A Magnificent Midnight: An Appreciation of Jemeel Moondoc

Ed Hazell

Jemeel Moondoc, William Parker, © 2021 Joel Wanek

Saxophonist Jemeel Moondoc, who died on August 29, 2021, a few weeks after his 76th birthday, haunted the edges of the jazz avant-garde for nearly 50 years. His achievement far outstripped his renown. But let’s not spend too much time lamenting the cruel and whimsical nature of fame and fortune; they are not very reliable judges of musical quality to begin with. Even if the world’s attention was often turned elsewhere, Jemeel was still compelled to make music and he did so with an intensity and determination that few other musicians possessed. He had a vision and he followed it always, without compromise, for his whole life. He was, more than anything, a singular person, totally honest all the time, mordantly intelligent, and without self-pity. It was all there in his music. Never mind that he was, as he titled one of his compositions with the sardonic wit that permeated his music, “Not Quite Ready for Prime Time.”

Moondoc grew up in Chicago, where he learned clarinet and later alto saxophone in the supportive environment of his family and the city’s Black community. Tellingly, the first albums he remembers buying were by Gene Ammons and Cecil Taylor. The blues and Taylor provided the foundations on which he built his singular style. He left Chicago for Boston to study music but soon left for the University of Wisconsin at Madison after learning that Taylor was teaching there. He later followed him to Antioch College in Yellow Springs, Ohio.

Taylor’s teaching and music launched Moondoc deep into his own ideas and the development of his own voice in music. Auditing Taylor’s lectures at Antioch (he was never enrolled), he read Janheinz Jahn’s early study of African culture and spirituality, Muntu: African Culture and the Western World. It not only provided him with the name of his first, longest lasting, and most important band, but it also gave him a philosophical framework for his music making.

“Muntu is about the transition and survival of an old world culture connected to me by birth,” he said. “Muntu is about me traveling back centuries into an ancient world known to me only through my ancestors. This connection is spiritual, and embraces the living and the dead. When performing music, the execution of contacting the ancestors requires a religious belief. This process can be an out of body experience causing one to be possessed, but can also bring into the room the spirits of ancestors known and unknown. The intent of the performance is not to merely entertain, but to uplift, and awaken the listener’s spiritual powers.”

After moving in the summer of 1972 from Yellow Springs to New York with pianist Mark Hennen, who would be a founding member of Muntu, Moondoc was astonishingly determined in his pursuit of music, and certain of its importance. He reconnected with trumpeter Arthur Williams, whom he knew from Antioch, and brought in bassist William Parker and drummer Rashied Sinan (later replaced by Rashied Bakr) to form Muntu. The quintet remained more or less intact until late 1978, when Moondoc replaced Hennen and Williams with trumpeter Roy Campbell. By my estimate, Muntu played more than 100 gigs at lofts, churches, community arts centers, and on the radio in New York between 1973 and 1980, making them one of the busiest bands of the loft era. And that’s not counting tours of Europe in 1978 and 1980, and a tour of Canada in 1979. He also released two self-produced LPs, First Feeding (1977) with the Muntu quintet, and the triumphant Evening of the Blue Men (1979) by the quartet. That’s hustle.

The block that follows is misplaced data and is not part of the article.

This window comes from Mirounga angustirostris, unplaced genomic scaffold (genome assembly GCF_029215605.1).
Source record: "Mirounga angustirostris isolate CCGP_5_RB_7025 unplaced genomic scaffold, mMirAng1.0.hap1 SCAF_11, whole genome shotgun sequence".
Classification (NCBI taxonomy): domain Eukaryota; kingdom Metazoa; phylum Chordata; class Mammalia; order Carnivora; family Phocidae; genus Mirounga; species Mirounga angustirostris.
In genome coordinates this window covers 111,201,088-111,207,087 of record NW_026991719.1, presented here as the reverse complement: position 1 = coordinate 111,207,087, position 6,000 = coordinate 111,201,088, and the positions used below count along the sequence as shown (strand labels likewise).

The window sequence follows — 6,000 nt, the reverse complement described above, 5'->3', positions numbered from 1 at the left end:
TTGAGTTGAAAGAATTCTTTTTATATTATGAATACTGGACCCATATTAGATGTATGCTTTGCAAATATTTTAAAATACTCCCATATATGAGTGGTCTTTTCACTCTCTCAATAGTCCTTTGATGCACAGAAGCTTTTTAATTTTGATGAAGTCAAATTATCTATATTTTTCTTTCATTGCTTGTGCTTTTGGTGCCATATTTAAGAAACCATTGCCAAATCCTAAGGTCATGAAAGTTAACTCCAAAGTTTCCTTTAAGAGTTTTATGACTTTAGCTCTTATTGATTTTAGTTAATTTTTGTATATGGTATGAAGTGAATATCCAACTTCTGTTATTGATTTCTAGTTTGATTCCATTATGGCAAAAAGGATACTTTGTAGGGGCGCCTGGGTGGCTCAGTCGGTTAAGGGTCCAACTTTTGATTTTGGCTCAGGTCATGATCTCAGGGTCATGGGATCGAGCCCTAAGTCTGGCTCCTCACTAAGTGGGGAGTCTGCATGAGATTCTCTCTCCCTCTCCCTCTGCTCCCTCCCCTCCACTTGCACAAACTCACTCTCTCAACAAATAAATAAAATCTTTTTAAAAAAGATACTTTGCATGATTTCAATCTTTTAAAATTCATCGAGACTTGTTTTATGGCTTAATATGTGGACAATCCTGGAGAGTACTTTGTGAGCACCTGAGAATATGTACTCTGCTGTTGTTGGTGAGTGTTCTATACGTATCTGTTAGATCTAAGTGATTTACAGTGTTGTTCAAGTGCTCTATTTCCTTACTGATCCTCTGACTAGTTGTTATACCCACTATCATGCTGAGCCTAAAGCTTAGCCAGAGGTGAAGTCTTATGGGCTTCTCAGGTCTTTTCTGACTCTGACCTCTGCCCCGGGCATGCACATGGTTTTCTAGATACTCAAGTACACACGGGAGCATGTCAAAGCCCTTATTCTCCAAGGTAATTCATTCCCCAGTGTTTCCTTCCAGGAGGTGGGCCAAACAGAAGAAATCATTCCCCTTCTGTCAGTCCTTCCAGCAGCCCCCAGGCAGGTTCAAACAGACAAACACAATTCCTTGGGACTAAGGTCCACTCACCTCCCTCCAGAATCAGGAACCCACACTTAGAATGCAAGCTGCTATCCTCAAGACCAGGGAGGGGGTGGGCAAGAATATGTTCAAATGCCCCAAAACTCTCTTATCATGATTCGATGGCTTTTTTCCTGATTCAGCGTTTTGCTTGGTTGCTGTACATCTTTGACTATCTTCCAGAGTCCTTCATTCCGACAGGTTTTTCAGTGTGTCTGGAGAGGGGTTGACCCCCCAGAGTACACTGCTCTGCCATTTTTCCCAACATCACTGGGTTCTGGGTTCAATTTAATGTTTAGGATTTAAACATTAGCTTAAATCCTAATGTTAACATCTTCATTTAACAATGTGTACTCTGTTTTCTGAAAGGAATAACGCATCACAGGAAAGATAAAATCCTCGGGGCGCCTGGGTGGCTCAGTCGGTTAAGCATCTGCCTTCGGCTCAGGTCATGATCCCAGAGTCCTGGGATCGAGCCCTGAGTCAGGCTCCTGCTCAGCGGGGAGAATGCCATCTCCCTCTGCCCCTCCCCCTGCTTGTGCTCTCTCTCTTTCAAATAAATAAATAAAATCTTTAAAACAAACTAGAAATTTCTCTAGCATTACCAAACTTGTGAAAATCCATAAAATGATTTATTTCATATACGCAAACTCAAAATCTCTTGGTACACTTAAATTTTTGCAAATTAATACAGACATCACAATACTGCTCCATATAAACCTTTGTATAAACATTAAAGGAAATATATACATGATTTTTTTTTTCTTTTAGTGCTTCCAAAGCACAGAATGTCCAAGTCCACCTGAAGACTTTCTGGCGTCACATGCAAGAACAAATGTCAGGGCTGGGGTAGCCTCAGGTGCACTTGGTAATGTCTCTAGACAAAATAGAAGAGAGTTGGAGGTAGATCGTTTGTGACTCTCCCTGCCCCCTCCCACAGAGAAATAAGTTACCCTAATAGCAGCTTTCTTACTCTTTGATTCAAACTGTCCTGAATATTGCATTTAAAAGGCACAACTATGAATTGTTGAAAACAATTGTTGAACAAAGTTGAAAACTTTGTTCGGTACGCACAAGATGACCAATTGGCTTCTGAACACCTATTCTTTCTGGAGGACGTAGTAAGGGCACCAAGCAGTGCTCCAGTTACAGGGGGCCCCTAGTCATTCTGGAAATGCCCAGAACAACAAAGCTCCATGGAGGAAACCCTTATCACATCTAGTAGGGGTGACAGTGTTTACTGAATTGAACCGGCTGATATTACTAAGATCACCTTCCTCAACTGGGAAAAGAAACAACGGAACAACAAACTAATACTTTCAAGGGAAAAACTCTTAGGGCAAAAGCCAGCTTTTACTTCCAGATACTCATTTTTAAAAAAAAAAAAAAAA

The dynamic of his career changed in the 1980s, however. Muntu broke up in late 1981, an event Moondoc blamed on Cecil Taylor “stealing” his Muntu rhythm section of Parker and Bakr, and certainly that contributed to the more intermittent pace. Even without a steady working band, he did manage to release two superb Soul Note albums, Judy’s Bounce (1981), with a blue-chip rhythm section of Fred Hopkins and Ed Blackwell, and Konstanze’s Delight (1983), with a sextet. But most of his creative energy was dedicated to the Jus Grew Orchestra, which managed to perform weekly at different Lower East Side venues for the better part of five years from 1981 to 1986, but which waited more than 15 years to be recorded, on the 2000 Eremite album, Spirit House.

As his devotion to Jus Grew and to Muntu indicate, Moondoc favored working ensembles and was at his best with them. He found the long familiarity with regular bandmates was liberating. It lent confidence, joyfulness, and intimacy to his music; it inspired fearlessness and exploration.

He wrote beautiful compositions for both bands. He loved the rapport of small groups and reveled in the scale and drama of the large ensemble. Some of his tunes were joyful and bellicose (“Hi Rise”), others tender (the poignant “For the Love of Cindy” on the 2014 Relative Pitch album, The Zookeeper’s House), and all of them intelligent and clear-eyed. They functioned like wonderfully designed, polished keys: they opened doors, doors to the place where for him the music really lived – in the give and take of improvisation with others, the collective, spontaneous, bruising truth telling of music made in the moment. And there are few who did it better or with more verve and urgency than Jemeel Moondoc.